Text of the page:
Massachusetts has gotten the lion’s share of New England love from Hollywood. It is, after all, the most populous state in New England and home to the historically important city of Boston. While many films are set in the Bay State, there are four categories key categories that I’d like to discuss: College Films, Period Pieces, Maritime Films, and Modern Boston Films.
Boston is known far and wide as a college town, and to lazy Hollywood screenwriters, College really means Harvard. The Social Network (2010), The Paper Chase (1973), With Honors (1994), Legally Blonde (2001) and a good number of other popular movies are set there. School Ties (1992) gets by with a fake, Harvard-like prep school.
There are plenty of films set in fake colleges that are plenty similar to Massachusetts/Harvard for that matter. The Program (1993), Revenge of the Nerds (1984), Van Wilder (2002), and Old School (2003) seem awfully Massachusetts-like, don’t you think?
Boston is the spiritual home of the American Revolution, but there are only a few films actually set during that time in Boston. For colonial era period pieces, the Salem Witch Trials get more attention. Hollywood has adapted The Crucible twice, in 1957 and 1996 for instance. Hocus Pocus (1993), Maid of Salem (1937), I Married a Witch (1942), and Bell Book and Candle (1958) are a few more Salem Witch Trial movies.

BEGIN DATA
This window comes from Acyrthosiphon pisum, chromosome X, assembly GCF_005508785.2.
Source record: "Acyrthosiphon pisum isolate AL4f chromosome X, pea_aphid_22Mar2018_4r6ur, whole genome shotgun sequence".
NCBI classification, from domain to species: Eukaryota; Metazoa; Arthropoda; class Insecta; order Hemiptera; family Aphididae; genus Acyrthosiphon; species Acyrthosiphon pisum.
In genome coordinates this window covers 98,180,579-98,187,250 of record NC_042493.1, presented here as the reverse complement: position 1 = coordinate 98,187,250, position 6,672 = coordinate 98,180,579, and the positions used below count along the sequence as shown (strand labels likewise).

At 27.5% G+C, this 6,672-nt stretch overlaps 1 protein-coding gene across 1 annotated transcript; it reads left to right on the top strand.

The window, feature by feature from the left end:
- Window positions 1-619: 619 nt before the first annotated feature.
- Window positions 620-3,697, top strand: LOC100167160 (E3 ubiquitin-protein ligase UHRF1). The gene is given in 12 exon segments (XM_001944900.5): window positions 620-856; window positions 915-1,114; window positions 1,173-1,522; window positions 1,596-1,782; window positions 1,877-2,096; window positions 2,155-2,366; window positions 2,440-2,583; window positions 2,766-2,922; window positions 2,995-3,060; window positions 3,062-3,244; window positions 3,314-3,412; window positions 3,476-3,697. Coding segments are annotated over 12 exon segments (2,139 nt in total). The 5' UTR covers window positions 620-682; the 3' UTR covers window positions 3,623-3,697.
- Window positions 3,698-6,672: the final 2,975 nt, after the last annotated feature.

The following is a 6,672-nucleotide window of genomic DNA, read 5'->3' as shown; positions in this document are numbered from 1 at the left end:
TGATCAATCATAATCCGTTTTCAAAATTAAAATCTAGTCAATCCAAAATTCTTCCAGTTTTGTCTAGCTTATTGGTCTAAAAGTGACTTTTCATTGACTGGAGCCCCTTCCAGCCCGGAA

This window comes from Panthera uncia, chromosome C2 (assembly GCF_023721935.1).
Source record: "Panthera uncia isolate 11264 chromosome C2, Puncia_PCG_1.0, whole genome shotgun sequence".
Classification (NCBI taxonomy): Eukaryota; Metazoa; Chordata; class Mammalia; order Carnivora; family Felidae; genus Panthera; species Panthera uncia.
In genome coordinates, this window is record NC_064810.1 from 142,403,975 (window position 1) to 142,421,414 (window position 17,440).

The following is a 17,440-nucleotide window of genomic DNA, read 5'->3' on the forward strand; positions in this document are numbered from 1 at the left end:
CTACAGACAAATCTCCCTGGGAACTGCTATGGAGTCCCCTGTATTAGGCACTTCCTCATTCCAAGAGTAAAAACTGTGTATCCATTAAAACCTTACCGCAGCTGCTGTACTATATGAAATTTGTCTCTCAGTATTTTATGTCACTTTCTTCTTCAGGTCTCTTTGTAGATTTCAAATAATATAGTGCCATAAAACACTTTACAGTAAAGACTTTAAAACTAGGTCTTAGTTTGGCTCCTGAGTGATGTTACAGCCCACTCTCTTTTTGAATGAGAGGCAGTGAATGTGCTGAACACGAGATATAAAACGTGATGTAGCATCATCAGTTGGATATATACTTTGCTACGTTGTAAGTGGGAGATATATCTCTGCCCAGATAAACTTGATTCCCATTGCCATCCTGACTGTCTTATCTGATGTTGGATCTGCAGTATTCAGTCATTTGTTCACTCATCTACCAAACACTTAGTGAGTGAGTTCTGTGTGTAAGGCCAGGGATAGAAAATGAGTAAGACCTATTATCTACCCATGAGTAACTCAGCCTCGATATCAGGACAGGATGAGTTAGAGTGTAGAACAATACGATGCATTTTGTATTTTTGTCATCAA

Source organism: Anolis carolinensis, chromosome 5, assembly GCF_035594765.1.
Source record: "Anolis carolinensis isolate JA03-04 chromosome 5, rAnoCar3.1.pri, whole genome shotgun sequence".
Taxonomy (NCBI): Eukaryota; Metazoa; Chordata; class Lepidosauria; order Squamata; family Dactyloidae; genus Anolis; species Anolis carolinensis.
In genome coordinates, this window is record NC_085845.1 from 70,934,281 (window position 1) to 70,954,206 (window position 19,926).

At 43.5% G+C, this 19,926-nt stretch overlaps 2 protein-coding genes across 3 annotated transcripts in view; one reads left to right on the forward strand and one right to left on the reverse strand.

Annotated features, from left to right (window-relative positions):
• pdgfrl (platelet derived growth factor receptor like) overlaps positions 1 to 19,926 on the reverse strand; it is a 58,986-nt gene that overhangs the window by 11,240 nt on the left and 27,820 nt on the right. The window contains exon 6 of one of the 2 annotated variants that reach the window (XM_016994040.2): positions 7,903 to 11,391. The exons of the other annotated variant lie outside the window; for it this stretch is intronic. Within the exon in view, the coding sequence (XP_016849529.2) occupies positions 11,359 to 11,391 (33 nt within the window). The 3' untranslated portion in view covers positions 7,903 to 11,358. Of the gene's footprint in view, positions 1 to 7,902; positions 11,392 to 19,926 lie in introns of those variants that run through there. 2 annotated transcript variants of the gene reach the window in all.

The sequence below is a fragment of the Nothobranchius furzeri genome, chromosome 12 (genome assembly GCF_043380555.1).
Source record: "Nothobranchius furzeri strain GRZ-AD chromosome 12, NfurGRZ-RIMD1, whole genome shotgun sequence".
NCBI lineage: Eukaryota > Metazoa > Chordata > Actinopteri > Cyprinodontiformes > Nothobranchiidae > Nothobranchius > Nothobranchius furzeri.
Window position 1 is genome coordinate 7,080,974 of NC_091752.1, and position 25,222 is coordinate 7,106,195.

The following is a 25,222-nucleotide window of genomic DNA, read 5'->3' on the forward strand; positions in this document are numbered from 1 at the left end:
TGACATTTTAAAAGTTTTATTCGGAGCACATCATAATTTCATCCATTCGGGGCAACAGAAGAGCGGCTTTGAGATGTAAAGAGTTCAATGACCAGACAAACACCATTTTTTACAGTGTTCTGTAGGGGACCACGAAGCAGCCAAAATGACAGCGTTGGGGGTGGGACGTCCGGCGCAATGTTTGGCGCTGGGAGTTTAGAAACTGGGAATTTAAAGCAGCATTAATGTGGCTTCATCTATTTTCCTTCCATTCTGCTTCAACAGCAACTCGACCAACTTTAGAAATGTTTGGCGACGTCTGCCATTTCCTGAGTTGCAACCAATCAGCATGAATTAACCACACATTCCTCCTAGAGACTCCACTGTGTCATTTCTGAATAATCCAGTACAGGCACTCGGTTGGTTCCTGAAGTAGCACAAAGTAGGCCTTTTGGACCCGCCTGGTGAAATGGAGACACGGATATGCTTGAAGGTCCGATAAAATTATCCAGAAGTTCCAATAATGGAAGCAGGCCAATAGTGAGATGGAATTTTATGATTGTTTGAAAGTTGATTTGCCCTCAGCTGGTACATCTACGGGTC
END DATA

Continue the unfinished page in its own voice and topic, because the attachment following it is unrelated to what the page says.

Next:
There are more than a few literary adaptations set in Massachusetts as well. Little Women got the big screen treatment three times, the most recent being in 1994. The Scarlett Letter has been adapted over ten times. Moby Dick’s gotten a few spins around the backlots too, although no adaptation is really definitive for this dense, symbolist tome.
Speaking of Moby Dick, the Bay State gets its fair share of seagoing films. The Perfect Storm (2000) is a good example, but adding a category for Maritime films is really an excuse to talk about the most notable film set in Massachusetts. It’s the film the launched the career of one of America’s greatest directors and made us afraid to get into the water – 1977’s Jaws.
Jaws is notable for its iconic score of course (duh-nuh, duh-nuh) and its withholding use of the film’s main villain. It’s greatest legacy, for better or worse, is that it is the film most responsible for there being a “summer movie season.” Before Jaws, movies were released and marketed largely by appealing to the public’s desire to see “big stars.” Jaws needed no big stars to become the biggest movie of all time (at least until Star Wars (1977) came out).
Jaws was really the first “event movie.” Although critics loved it, it wouldn’t have mattered if they hated it, people needed to see it just to see what the fuss was about. After all, they call successful summer movies “blockbusters” because of Jaws.
We close our discussion of Bay State films with a newer trend. Over the last few decades, we’ve seen a notable uptick in movies set in and around modern Boston. The Departed (2006) won Martin Scorsese his first Best Director Oscar. Mystic River (2003), The Town (2010), Gone Baby Gone (2007), and the semi-period piece Shutter Island (2010) have shown Boston’s potential as a setting for gripping mysteries. Finally, the inspirational Good Will Hunting (1997) has aged remarkably well.
Next time we visiting the Mid-Atlantic States: Delaware, the District of Columbia, Maryland, New Jersey, Pennsylvania, and West Virginia.
(c) 2015 D.G. McCabe